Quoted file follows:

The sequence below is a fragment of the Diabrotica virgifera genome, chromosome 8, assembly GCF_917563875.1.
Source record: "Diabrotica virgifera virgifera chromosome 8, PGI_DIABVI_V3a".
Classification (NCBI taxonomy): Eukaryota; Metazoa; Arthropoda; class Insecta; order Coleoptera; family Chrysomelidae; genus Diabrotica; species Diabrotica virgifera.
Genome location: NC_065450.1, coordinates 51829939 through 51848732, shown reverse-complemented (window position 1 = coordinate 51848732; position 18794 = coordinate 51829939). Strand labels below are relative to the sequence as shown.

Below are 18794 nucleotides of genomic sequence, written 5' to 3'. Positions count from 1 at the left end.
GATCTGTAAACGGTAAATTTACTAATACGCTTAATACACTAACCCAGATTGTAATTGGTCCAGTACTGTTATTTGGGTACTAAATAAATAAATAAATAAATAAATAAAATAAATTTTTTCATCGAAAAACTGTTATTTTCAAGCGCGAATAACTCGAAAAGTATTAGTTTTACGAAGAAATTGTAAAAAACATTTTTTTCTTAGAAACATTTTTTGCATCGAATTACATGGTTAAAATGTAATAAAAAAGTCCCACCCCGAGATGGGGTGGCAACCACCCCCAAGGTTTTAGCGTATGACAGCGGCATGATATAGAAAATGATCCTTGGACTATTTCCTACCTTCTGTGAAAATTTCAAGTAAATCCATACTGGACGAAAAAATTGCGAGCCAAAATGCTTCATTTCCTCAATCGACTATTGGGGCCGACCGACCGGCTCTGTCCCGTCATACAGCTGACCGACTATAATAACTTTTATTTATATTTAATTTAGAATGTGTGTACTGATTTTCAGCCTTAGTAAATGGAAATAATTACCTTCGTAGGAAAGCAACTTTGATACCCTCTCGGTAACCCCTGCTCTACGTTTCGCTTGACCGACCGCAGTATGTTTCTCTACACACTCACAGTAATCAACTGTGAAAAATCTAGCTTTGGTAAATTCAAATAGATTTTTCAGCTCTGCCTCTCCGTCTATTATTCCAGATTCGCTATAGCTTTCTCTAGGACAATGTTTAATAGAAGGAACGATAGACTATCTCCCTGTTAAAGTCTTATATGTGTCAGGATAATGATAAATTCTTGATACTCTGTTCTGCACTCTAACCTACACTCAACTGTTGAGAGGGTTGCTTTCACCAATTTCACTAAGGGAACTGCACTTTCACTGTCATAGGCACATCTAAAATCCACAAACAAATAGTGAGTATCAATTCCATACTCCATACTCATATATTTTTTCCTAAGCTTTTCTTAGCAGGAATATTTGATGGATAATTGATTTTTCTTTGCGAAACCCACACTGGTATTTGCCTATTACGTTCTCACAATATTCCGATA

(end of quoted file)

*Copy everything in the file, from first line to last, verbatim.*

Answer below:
The sequence below is a fragment of the Diabrotica virgifera genome, chromosome 8, assembly GCF_917563875.1.
Source record: "Diabrotica virgifera virgifera chromosome 8, PGI_DIABVI_V3a".
Classification (NCBI taxonomy): Eukaryota; Metazoa; Arthropoda; class Insecta; order Coleoptera; family Chrysomelidae; genus Diabrotica; species Diabrotica virgifera.
Genome location: NC_065450.1, coordinates 51829939 through 51848732, shown reverse-complemented (window position 1 = coordinate 51848732; position 18794 = coordinate 51829939). Strand labels below are relative to the sequence as shown.

Below are 18794 nucleotides of genomic sequence, written 5' to 3'. Positions count from 1 at the left end.
GATCTGTAAACGGTAAATTTACTAATACGCTTAATACACTAACCCAGATTGTAATTGGTCCAGTACTGTTATTTGGGTACTAAATAAATAAATAAATAAATAAATAAAATAAATTTTTTCATCGAAAAACTGTTATTTTCAAGCGCGAATAACTCGAAAAGTATTAGTTTTACGAAGAAATTGTAAAAAACATTTTTTTCTTAGAAACATTTTTTGCATCGAATTACATGGTTAAAATGTAATAAAAAAGTCCCACCCCGAGATGGGGTGGCAACCACCCCCAAGGTTTTAGCGTATGACAGCGGCATGATATAGAAAATGATCCTTGGACTATTTCCTACCTTCTGTGAAAATTTCAAGTAAATCCATACTGGACGAAAAAATTGCGAGCCAAAATGCTTCATTTCCTCAATCGACTATTGGGGCCGACCGACCGGCTCTGTCCCGTCATACAGCTGACCGACTATAATAACTTTTATTTATATTTAATTTAGAATGTGTGTACTGATTTTCAGCCTTAGTAAATGGAAATAATTACCTTCGTAGGAAAGCAACTTTGATACCCTCTCGGTAACCCCTGCTCTACGTTTCGCTTGACCGACCGCAGTATGTTTCTCTACACACTCACAGTAATCAACTGTGAAAAATCTAGCTTTGGTAAATTCAAATAGATTTTTCAGCTCTGCCTCTCCGTCTATTATTCCAGATTCGCTATAGCTTTCTCTAGGACAATGTTTAATAGAAGGAACGATAGACTATCTCCCTGTTAAAGTCTTATATGTGTCAGGATAATGATAAATTCTTGATACTCTGTTCTGCACTCTAACCTACACTCAACTGTTGAGAGGGTTGCTTTCACCAATTTCACTAAGGGAACTGCACTTTCACTGTCATAGGCACATCTAAAATCCACAAACAAATAGTGAGTATCAATTCCATACTCCATACTCATATATTTTTTCCTAAGCTTTTCTTAGCAGGAATATTTGATGGATAATTGATTTTTCTTTGCGAAACCCACACTGGTATTTGCCTATTACGTTCTCACAATATTCCGATA